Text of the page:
sunset from behind the wire

sunset from behind the wire

Sunday, August 11, 2013

Review of the News



A Review of the News for August 11, 2013

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The Man who Sold the Moon

It's the title of a short story by the legendary SciFi author, Robert Heinlein. In the story, The Man Who Sold the Moon, D. D. Harriman is a man who not only has a dream of traveling to the moon, he has (almost) the financial means to do it. Harriman's schemes to not only raise the necessary money but to ensure that he will retain control of the moon once he gets there are convoluted, devious, devastatingly logical - and almost the complete antithesis of the way NASA has actually gone about it. That was futuristic art.

However, selling lunar real estate has become a real money maker. And if you blog readers want to buy lunar real estate, the land is going fast but I can still sell you some plots with great views of Earth on the Sea of Tranquility.
(Fox News) The moon may be a desolate ball of dirt that hasn’t seen human interaction in 40 years, but that hasn’t stopped some real estate moguls from making millions of dollars from it... 
In one 24-hour period last week, Jackson said Luna Society inked 326 orders averaging about $50 each for total revenue of $16,715. Momentum has picked up from what Jackson refers to the “dark days” of the 2008 financial crisis, with visitors to its website averaging 1,640 a day and surpassing the 5-million mark last week.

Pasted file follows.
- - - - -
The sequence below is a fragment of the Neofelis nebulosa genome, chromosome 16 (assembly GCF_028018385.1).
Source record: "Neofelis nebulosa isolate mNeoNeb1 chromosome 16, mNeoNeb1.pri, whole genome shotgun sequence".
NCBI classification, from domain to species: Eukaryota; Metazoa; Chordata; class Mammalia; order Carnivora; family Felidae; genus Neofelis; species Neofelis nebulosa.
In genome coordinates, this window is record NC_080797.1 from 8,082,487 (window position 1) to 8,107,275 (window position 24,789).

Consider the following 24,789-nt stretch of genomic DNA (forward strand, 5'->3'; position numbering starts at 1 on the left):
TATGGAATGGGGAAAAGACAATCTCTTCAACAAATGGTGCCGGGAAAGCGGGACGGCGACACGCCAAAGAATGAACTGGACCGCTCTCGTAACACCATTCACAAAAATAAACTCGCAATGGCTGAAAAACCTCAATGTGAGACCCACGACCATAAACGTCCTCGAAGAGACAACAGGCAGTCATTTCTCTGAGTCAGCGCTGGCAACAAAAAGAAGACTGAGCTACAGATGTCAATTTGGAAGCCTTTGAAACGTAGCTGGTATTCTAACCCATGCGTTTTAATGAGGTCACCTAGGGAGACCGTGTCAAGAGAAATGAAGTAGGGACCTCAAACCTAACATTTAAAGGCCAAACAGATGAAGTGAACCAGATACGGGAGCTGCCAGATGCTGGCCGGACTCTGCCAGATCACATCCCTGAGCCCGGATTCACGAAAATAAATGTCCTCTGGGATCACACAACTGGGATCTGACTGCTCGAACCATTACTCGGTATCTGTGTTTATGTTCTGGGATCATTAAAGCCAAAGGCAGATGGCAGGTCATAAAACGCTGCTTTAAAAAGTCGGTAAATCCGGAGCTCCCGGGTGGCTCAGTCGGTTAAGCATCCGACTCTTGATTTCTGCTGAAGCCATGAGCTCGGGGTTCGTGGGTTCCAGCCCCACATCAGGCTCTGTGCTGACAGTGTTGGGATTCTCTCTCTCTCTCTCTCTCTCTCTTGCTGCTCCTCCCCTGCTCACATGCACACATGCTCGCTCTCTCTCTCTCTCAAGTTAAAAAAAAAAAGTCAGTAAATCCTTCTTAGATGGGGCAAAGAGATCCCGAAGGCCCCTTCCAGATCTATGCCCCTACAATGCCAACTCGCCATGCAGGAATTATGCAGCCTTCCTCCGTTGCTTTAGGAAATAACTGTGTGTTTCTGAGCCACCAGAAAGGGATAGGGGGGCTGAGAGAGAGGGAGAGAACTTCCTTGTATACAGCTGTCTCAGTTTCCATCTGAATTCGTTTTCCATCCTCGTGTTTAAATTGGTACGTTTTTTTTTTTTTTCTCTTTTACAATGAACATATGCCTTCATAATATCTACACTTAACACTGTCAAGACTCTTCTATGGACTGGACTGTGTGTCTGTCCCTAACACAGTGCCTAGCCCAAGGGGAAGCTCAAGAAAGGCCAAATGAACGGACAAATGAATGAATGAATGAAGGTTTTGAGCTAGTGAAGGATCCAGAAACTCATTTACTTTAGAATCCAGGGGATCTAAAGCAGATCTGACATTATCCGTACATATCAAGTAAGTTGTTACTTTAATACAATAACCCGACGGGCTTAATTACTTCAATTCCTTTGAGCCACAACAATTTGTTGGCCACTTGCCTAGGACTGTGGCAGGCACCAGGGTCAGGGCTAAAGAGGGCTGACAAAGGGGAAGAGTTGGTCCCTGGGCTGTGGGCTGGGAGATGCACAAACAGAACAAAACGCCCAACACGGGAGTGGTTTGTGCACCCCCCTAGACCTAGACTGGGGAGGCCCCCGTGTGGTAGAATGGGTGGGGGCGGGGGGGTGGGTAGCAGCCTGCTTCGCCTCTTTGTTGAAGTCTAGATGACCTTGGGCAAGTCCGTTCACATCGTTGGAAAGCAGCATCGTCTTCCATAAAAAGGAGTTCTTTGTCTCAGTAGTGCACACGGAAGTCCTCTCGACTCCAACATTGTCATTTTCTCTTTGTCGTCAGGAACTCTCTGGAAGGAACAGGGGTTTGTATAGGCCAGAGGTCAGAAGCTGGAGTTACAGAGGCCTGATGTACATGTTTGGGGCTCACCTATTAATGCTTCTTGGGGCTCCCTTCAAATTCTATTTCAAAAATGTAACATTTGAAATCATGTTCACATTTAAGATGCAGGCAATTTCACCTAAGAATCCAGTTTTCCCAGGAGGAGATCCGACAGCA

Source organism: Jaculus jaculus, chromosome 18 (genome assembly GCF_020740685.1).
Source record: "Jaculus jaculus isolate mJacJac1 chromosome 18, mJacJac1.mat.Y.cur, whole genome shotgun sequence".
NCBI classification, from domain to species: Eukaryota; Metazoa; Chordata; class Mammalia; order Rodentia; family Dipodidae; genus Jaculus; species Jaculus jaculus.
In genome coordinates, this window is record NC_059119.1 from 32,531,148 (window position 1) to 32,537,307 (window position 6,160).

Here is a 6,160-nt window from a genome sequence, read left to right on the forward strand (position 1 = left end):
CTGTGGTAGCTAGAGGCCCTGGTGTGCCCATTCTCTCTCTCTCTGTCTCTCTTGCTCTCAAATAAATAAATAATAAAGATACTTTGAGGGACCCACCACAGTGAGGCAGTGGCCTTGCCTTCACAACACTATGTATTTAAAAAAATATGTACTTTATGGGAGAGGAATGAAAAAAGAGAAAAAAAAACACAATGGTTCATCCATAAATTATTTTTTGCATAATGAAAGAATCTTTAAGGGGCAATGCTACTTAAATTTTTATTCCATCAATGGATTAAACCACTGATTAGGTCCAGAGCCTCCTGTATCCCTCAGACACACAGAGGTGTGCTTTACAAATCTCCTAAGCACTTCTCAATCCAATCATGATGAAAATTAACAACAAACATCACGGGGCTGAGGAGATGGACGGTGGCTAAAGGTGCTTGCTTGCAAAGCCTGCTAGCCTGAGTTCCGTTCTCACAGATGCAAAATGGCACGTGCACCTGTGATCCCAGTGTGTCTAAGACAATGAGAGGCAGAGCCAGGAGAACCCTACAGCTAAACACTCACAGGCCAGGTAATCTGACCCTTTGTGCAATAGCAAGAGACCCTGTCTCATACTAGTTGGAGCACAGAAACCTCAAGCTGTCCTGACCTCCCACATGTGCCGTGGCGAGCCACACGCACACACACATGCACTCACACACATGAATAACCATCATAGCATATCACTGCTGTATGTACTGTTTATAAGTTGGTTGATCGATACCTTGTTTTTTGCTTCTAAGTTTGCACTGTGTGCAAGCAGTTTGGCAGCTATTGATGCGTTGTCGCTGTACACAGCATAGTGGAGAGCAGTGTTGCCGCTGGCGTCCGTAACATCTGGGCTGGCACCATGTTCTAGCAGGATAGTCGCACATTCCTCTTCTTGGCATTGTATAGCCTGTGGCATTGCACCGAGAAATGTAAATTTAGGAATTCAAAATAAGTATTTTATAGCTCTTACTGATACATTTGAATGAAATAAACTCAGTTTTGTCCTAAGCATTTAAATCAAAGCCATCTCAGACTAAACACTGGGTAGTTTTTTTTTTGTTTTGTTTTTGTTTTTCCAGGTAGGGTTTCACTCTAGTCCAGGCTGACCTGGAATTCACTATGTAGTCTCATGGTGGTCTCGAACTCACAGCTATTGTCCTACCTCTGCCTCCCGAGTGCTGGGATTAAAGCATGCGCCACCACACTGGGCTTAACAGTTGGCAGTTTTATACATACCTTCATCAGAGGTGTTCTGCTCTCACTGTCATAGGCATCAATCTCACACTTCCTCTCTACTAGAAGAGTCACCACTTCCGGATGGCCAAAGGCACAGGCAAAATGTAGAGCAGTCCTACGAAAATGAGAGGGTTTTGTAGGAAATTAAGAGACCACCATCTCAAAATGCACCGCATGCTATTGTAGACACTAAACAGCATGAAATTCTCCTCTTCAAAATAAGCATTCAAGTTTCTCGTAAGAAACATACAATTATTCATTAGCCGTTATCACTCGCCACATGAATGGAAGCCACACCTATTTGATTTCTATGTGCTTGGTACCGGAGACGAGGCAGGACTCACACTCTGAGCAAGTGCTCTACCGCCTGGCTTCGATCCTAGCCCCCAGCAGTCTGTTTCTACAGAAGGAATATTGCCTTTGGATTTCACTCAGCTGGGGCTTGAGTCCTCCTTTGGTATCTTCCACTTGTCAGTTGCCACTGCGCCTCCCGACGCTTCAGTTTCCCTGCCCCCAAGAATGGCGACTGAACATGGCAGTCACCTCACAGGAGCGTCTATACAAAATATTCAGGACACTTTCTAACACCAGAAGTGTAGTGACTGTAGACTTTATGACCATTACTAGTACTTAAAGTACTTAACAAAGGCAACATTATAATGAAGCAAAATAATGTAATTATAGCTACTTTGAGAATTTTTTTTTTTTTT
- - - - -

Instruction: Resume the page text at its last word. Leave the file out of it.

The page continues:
Rival real estate company The Lunar Embassy claims to be growing even faster at 1,500 acres a day, even offering 40-year financing in some cases, according to its website. It also offers chances to buy into exclusive land-related programs, including its Century Club that costs $1,000, as well as purchase deeds for as low as $20 and a “Lunar Explorer DVD” for $50. 
Yes, P. T. Barnham was correct. There's a sucker born every minute. Fifty some million of them voted for Obama in the last election cycle. Did he promise a piece of lunar real estate to everyone who voted for him (in addition to the now famous ObamaPhone)?

Obama -- for the record


During the President's major address to the National Defense University just three months ago he declared "this war, like all wars, must end." The plaintive cry of a man hoping that saying so makes it so. Sadly for President Obama, the Islamic Nations who want us destroyed, haven't heeded the call of their fellow Muslim.

In our ObamaNation, Secretary of Homeland Security Janet Napolitano decided that terror attacks are  "man-caused disasters." The "global war on terror" was reduced an "overseas contingency operation." Nidal Hasan proudly tells a military court that he, a soldier of Allah, killed 13 American soldiers in the name of jihad. But the massacre remains officially classified as an act not of terrorism but of "workplace violence."


If you wrote a novel twenty years ago about the cowardly Muslim, communist, half-negro who ran the nation onto the rocks while the mainstream media cheered, and wanted the next president to be Bill Clinton's cast-off first lady, everybody would have called it "absurd sci-fi".

If you wrote of a massacre such as Ft. Hood, where the turn-coat jihadi murdered other fellow soldiers for Allah, and called it "workplace violence" you'd have been laughed from the pages of any publication.

If you wrote a novel in 1969, the year that man landed on the moon, and said that forty years later the president would make NASA's mission - Muslim outreach, it would never have been published because it would be too weird to be credible.

Toilets

Not necessarily news you can use, but we all use them (hopefully)